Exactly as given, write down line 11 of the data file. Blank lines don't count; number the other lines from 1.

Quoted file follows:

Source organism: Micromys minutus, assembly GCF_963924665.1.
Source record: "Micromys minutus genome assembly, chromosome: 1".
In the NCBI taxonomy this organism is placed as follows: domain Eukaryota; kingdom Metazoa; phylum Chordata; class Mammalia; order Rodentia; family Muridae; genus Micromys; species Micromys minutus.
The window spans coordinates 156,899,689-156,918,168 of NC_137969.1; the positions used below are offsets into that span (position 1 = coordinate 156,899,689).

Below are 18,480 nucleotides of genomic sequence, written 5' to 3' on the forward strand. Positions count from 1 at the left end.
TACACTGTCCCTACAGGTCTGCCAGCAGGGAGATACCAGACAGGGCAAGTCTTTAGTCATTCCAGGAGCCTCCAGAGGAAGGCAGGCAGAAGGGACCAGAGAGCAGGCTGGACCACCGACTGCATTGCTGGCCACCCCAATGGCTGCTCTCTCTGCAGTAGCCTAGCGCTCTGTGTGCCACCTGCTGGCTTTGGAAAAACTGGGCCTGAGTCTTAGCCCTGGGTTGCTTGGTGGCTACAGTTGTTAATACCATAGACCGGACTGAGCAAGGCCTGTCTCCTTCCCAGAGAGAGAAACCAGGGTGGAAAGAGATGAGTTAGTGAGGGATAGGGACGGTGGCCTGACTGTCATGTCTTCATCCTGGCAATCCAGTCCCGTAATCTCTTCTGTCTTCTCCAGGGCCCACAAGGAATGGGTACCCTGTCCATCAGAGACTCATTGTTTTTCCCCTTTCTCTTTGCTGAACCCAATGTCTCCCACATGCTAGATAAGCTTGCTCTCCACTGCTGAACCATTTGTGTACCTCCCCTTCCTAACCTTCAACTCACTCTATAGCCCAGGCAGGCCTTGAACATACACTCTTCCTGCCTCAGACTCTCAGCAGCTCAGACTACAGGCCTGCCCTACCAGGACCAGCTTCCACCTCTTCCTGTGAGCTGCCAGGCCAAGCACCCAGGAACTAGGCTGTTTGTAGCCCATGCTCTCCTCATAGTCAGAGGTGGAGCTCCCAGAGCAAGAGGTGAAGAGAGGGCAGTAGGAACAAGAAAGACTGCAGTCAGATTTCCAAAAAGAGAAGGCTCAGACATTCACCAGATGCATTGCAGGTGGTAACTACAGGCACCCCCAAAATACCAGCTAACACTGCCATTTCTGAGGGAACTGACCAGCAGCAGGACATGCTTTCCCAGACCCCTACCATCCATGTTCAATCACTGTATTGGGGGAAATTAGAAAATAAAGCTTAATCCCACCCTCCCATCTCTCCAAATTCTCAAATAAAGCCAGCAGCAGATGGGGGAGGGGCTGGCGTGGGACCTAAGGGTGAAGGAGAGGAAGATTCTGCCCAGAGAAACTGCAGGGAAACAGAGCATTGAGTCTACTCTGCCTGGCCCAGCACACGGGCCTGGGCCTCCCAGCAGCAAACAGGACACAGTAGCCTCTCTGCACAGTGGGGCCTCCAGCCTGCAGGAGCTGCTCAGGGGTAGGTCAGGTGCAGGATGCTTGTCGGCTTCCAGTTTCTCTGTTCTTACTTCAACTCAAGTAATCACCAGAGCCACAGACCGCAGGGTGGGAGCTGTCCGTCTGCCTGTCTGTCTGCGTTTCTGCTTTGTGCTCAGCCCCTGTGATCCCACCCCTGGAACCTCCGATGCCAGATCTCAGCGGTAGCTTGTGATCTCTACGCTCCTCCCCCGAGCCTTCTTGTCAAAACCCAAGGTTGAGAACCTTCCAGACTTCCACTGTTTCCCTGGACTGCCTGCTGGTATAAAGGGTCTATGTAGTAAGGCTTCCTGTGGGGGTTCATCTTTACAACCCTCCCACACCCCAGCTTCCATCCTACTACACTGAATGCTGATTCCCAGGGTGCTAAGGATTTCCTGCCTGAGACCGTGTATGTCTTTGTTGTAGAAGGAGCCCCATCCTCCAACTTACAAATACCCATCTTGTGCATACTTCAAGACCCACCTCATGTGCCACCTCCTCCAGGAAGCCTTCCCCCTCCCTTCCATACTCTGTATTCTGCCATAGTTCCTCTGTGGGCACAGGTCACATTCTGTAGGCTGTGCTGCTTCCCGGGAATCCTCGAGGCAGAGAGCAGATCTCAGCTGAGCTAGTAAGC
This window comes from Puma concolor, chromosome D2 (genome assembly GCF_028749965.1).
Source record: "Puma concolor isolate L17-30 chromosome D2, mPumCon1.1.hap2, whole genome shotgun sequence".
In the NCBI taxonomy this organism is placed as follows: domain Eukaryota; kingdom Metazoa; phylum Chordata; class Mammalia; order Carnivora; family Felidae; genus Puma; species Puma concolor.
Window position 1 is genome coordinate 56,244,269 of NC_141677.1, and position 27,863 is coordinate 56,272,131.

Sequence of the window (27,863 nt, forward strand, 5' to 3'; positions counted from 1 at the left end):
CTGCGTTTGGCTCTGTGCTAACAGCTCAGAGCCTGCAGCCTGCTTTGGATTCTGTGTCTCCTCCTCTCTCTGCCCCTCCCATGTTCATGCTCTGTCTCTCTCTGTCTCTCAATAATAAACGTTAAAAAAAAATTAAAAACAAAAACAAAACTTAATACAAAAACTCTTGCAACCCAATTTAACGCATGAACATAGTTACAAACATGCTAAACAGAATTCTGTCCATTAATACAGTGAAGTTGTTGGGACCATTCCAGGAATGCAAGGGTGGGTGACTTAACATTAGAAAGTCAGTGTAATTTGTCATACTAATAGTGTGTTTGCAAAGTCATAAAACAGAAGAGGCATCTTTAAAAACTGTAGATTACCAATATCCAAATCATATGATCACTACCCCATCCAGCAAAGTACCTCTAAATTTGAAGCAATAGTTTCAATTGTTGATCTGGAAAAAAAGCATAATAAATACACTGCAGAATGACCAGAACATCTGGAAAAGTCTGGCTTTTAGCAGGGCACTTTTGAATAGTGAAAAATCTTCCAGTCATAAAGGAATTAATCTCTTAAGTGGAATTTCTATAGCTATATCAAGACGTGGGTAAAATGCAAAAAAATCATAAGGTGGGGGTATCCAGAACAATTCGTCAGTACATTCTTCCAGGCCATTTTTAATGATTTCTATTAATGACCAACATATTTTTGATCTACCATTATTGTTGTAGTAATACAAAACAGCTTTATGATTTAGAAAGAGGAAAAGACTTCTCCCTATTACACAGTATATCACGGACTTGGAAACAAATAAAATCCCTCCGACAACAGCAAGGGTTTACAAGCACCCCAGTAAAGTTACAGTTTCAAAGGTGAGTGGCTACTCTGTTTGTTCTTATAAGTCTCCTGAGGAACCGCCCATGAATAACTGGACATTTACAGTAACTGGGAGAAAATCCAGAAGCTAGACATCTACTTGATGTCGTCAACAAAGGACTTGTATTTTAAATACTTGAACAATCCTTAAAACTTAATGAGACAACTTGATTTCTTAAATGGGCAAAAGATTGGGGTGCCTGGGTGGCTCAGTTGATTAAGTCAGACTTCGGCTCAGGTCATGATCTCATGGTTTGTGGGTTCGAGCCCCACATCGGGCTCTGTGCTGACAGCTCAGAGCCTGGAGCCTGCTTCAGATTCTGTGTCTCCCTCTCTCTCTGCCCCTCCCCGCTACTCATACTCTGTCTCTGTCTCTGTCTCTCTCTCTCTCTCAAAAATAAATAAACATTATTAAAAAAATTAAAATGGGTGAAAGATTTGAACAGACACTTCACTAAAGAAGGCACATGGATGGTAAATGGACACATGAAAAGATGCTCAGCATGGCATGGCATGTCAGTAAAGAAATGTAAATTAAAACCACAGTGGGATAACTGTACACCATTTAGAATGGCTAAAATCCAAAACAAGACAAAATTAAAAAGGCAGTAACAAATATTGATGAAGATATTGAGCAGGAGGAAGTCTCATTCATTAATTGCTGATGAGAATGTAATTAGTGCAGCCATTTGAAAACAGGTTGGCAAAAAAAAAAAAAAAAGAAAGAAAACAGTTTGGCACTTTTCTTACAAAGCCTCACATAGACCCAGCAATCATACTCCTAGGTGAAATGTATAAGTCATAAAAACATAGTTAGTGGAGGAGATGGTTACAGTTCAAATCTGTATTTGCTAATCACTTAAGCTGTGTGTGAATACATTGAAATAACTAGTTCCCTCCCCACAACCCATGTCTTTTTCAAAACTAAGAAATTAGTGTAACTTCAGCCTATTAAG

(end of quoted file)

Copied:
Sequence of the window (27,863 nt, forward strand, 5' to 3'; positions counted from 1 at the left end):